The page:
This development of the quantified life is what powers the main theme of the year, that is, to live an examined life because its converse is not worth living. That quote that is attributed to Socrates was always within thought’s reach all year long, and gave thrust to all my activities, such that they not be conducted in the darkness of closed eyes, but rather in the full light of day with wide open eyes. It resonates also with a novel I read in my childhood called “The Sword of Shannara”, wherein those who held the magical sword would be confronted with a self-truth so raw and potent that it caused their minds to break. Only the main character was strong enough to wield the sword, and used it to fulfill an epic hero’s quest. This is the metaphorical significance of the sword image for the year. It came to me several times during the year as a symbol of my at times brutal confrontations with truth, and vicious battle I constantly wage with denial in all its forms. The sword cuts those all away, and in so doing, provides a clear vision of truth—instantiated in my scrupulous self-examination processes. But the other side of an increased knowledge of self is a series of more effective actions in alignment with life goals. Thus, it is also used to cut away the unprofitable shrubs and branches that must be pruned swiftly and decisively in order to focus efforts on the right path. Again, this is the primary characteristic of the year, in that I have taken agency to develop my ability to live with purpose.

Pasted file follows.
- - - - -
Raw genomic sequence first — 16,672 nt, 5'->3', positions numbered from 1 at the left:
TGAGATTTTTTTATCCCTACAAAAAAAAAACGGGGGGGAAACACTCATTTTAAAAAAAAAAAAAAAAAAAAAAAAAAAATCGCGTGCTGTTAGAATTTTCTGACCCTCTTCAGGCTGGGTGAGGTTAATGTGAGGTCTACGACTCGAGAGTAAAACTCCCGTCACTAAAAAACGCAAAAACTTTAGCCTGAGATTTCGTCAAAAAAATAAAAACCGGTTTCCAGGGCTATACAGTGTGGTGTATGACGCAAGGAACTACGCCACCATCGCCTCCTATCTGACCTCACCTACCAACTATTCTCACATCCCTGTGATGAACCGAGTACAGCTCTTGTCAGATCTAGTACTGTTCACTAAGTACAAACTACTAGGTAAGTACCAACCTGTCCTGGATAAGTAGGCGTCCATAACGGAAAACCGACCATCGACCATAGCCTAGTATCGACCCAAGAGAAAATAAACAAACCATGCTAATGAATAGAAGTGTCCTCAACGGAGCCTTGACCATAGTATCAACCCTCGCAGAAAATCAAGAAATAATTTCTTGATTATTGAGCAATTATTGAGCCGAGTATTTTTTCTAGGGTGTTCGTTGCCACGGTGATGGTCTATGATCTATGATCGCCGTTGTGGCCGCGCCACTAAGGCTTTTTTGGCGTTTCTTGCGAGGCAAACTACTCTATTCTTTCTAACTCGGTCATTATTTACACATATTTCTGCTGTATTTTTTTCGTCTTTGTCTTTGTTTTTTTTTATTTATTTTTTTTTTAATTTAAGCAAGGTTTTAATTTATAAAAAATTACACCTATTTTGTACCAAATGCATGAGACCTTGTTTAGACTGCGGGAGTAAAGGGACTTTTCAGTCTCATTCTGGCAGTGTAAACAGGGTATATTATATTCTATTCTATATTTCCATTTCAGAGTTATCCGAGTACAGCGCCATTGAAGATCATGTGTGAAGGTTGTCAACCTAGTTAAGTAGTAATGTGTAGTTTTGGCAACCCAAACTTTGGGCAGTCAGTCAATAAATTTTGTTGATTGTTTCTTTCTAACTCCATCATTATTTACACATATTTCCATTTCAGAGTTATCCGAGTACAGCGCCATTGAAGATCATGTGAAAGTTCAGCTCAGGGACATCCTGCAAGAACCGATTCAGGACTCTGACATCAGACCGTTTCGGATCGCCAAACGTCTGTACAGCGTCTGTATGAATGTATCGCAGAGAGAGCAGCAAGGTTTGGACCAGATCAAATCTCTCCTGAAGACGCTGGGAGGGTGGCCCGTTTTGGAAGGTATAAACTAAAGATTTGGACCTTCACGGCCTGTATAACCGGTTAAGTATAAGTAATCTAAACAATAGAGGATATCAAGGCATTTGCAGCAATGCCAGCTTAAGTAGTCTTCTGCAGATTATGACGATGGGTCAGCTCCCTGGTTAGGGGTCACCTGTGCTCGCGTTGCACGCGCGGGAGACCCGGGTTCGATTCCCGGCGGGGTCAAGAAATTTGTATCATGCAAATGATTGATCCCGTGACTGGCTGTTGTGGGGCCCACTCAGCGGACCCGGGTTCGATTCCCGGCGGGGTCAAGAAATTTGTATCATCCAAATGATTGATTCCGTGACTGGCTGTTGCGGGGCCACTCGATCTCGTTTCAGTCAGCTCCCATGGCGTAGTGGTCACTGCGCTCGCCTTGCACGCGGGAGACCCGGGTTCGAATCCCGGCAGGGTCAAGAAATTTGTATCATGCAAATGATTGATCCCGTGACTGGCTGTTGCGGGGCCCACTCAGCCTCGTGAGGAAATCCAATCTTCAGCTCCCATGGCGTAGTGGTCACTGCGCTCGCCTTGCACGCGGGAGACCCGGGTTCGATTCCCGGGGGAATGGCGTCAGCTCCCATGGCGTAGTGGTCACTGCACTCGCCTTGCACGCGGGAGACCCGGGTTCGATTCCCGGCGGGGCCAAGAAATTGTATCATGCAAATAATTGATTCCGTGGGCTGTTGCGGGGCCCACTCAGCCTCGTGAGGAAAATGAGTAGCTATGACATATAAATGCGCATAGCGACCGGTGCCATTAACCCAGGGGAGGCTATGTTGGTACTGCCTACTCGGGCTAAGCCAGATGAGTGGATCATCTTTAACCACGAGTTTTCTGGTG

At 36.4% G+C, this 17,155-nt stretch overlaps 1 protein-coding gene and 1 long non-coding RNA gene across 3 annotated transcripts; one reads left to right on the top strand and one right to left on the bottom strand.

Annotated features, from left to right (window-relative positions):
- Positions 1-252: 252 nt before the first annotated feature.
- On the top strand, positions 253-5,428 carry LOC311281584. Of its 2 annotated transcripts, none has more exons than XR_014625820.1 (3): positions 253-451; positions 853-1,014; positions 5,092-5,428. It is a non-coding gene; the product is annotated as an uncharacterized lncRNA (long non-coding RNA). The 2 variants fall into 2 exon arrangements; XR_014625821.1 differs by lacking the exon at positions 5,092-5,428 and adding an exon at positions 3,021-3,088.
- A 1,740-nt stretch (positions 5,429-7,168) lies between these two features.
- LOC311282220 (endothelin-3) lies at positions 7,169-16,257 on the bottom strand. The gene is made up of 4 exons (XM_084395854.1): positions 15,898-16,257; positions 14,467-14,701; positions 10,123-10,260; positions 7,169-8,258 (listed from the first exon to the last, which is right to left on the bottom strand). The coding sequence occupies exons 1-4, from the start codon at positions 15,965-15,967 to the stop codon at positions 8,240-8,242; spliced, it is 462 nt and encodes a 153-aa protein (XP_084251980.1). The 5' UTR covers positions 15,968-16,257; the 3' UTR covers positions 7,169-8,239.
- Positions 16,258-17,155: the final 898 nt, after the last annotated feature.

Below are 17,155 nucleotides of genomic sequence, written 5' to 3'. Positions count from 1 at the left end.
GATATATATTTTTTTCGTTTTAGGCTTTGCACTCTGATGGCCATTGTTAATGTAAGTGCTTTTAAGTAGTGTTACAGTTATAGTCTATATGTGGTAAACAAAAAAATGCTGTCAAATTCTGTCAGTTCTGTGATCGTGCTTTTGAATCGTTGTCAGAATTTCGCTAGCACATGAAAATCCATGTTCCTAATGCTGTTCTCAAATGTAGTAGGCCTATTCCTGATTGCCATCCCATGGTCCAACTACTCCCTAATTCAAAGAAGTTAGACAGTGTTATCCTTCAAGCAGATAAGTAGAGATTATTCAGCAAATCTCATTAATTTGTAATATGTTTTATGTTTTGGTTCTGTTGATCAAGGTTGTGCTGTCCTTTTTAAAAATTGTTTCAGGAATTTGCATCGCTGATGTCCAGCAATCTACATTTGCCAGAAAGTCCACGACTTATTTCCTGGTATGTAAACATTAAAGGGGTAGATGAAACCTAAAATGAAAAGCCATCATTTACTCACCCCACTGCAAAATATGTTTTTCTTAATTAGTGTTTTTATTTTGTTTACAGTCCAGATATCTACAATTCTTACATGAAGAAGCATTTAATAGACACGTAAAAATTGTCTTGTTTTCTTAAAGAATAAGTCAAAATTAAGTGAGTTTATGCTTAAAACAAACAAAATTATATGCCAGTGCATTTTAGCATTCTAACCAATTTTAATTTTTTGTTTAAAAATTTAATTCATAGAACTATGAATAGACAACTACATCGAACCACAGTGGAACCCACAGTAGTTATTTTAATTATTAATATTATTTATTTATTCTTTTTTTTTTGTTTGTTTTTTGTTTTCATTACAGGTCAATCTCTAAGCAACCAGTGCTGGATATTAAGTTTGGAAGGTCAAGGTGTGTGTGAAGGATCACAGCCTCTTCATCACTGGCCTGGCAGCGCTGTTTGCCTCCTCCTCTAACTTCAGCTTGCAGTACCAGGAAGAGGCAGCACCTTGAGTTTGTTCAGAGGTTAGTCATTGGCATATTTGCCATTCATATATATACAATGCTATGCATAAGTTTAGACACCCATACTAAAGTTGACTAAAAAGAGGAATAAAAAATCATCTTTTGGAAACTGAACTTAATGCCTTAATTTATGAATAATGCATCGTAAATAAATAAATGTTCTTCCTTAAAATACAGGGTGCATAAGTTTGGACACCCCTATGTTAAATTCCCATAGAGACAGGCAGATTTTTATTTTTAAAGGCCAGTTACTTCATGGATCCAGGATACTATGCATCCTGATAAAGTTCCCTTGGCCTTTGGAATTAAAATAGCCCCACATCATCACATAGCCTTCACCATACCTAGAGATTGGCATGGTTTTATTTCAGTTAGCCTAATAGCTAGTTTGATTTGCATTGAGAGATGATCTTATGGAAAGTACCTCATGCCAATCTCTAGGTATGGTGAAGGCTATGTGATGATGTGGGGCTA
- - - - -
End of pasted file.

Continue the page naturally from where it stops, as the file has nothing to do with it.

Powering this examined life is Python. I made the decision early in the year to transition all my data analysis from Matlab to Python, and this proved to be a massive game-changer. It is such an elegant and powerful language, and is also in such wide use that learning is has undoubtedly improved my value in the tech job market. It is also powering my personal analyses of the metrics that I am recording about my life: the aforementioned record of the habits that I want to monitor, such as how much I meditate, but also financial information. In fact, I am currently building a large and sophisticated python application to unite all the various financial information about my life to help me do planning and understand the performance of my investments better, as well as to compute projections and other important financial quantities that I am both learning about and implementing.
In terms of career, this theme manifested mainly across three strands. Firstly, I began the process of interviewing for jobs at other companies in order to begin moving up towards the next rung. I interviewed first at one big tech company and didn’t get the job and then at another, and as I write this I am still awaiting their response. I am excited about these opportunities but also feeling uncertain about relocating. At my current job, I am also experiencing lots of growth and taking on more responsibility in a way that feels natural as I have grown into the role over the past 3 years that I’ve worked here. At the same time, my financial sophistication is growing as I continue learning about money and how to invest. I have also started to become much more interested in real estate now that I have learned how the process works. Finally, I have begun to visualize what I want to do for the world, and that revolves around the concept of vertical farming, the idea for which came to me all of a sudden after having remained dormant since I was first introduced to the concept.